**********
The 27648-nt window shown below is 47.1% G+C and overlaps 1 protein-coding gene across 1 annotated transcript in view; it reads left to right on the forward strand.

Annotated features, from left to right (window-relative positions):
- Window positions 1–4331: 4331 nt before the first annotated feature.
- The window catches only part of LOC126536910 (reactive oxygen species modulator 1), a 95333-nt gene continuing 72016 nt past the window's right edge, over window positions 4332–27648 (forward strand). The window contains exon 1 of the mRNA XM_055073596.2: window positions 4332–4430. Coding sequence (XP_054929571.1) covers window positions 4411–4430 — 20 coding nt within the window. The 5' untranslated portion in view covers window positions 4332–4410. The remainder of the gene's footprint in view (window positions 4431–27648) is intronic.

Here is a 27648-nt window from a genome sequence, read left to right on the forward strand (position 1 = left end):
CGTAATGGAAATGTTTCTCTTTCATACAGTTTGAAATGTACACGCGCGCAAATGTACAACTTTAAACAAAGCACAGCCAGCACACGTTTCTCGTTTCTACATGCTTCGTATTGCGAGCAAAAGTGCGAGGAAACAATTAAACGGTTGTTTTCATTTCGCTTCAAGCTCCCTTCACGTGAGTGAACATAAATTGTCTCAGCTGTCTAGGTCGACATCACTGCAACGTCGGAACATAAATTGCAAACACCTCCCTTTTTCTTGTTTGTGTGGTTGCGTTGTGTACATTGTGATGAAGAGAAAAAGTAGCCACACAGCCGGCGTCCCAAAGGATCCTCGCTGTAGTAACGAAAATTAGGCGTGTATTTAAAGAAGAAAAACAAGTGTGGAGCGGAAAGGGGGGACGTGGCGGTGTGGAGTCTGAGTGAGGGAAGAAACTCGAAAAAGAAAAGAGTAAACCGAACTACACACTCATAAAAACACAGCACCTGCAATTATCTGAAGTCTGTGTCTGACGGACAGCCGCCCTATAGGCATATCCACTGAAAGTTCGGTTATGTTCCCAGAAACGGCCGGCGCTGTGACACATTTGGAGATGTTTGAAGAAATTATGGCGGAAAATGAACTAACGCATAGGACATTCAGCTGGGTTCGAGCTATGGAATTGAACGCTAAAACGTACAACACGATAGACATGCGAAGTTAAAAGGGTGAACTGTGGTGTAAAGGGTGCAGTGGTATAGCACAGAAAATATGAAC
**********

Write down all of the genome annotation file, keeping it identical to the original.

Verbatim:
The 27648-nt window shown below is 47.1% G+C and overlaps 1 protein-coding gene across 1 annotated transcript in view; it reads left to right on the forward strand.

Annotated features, from left to right (window-relative positions):
- Window positions 1–4331: 4331 nt before the first annotated feature.
- The window catches only part of LOC126536910 (reactive oxygen species modulator 1), a 95333-nt gene continuing 72016 nt past the window's right edge, over window positions 4332–27648 (forward strand). The window contains exon 1 of the mRNA XM_055073596.2: window positions 4332–4430. Coding sequence (XP_054929571.1) covers window positions 4411–4430 — 20 coding nt within the window. The 5' untranslated portion in view covers window positions 4332–4410. The remainder of the gene's footprint in view (window positions 4431–27648) is intronic.

Here is a 27648-nt window from a genome sequence, read left to right on the forward strand (position 1 = left end):
CGTAATGGAAATGTTTCTCTTTCATACAGTTTGAAATGTACACGCGCGCAAATGTACAACTTTAAACAAAGCACAGCCAGCACACGTTTCTCGTTTCTACATGCTTCGTATTGCGAGCAAAAGTGCGAGGAAACAATTAAACGGTTGTTTTCATTTCGCTTCAAGCTCCCTTCACGTGAGTGAACATAAATTGTCTCAGCTGTCTAGGTCGACATCACTGCAACGTCGGAACATAAATTGCAAACACCTCCCTTTTTCTTGTTTGTGTGGTTGCGTTGTGTACATTGTGATGAAGAGAAAAAGTAGCCACACAGCCGGCGTCCCAAAGGATCCTCGCTGTAGTAACGAAAATTAGGCGTGTATTTAAAGAAGAAAAACAAGTGTGGAGCGGAAAGGGGGGACGTGGCGGTGTGGAGTCTGAGTGAGGGAAGAAACTCGAAAAAGAAAAGAGTAAACCGAACTACACACTCATAAAAACACAGCACCTGCAATTATCTGAAGTCTGTGTCTGACGGACAGCCGCCCTATAGGCATATCCACTGAAAGTTCGGTTATGTTCCCAGAAACGGCCGGCGCTGTGACACATTTGGAGATGTTTGAAGAAATTATGGCGGAAAATGAACTAACGCATAGGACATTCAGCTGGGTTCGAGCTATGGAATTGAACGCTAAAACGTACAACACGATAGACATGCGAAGTTAAAAGGGTGAACTGTGGTGTAAAGGGTGCAGTGGTATAGCACAGAAAATATGAAC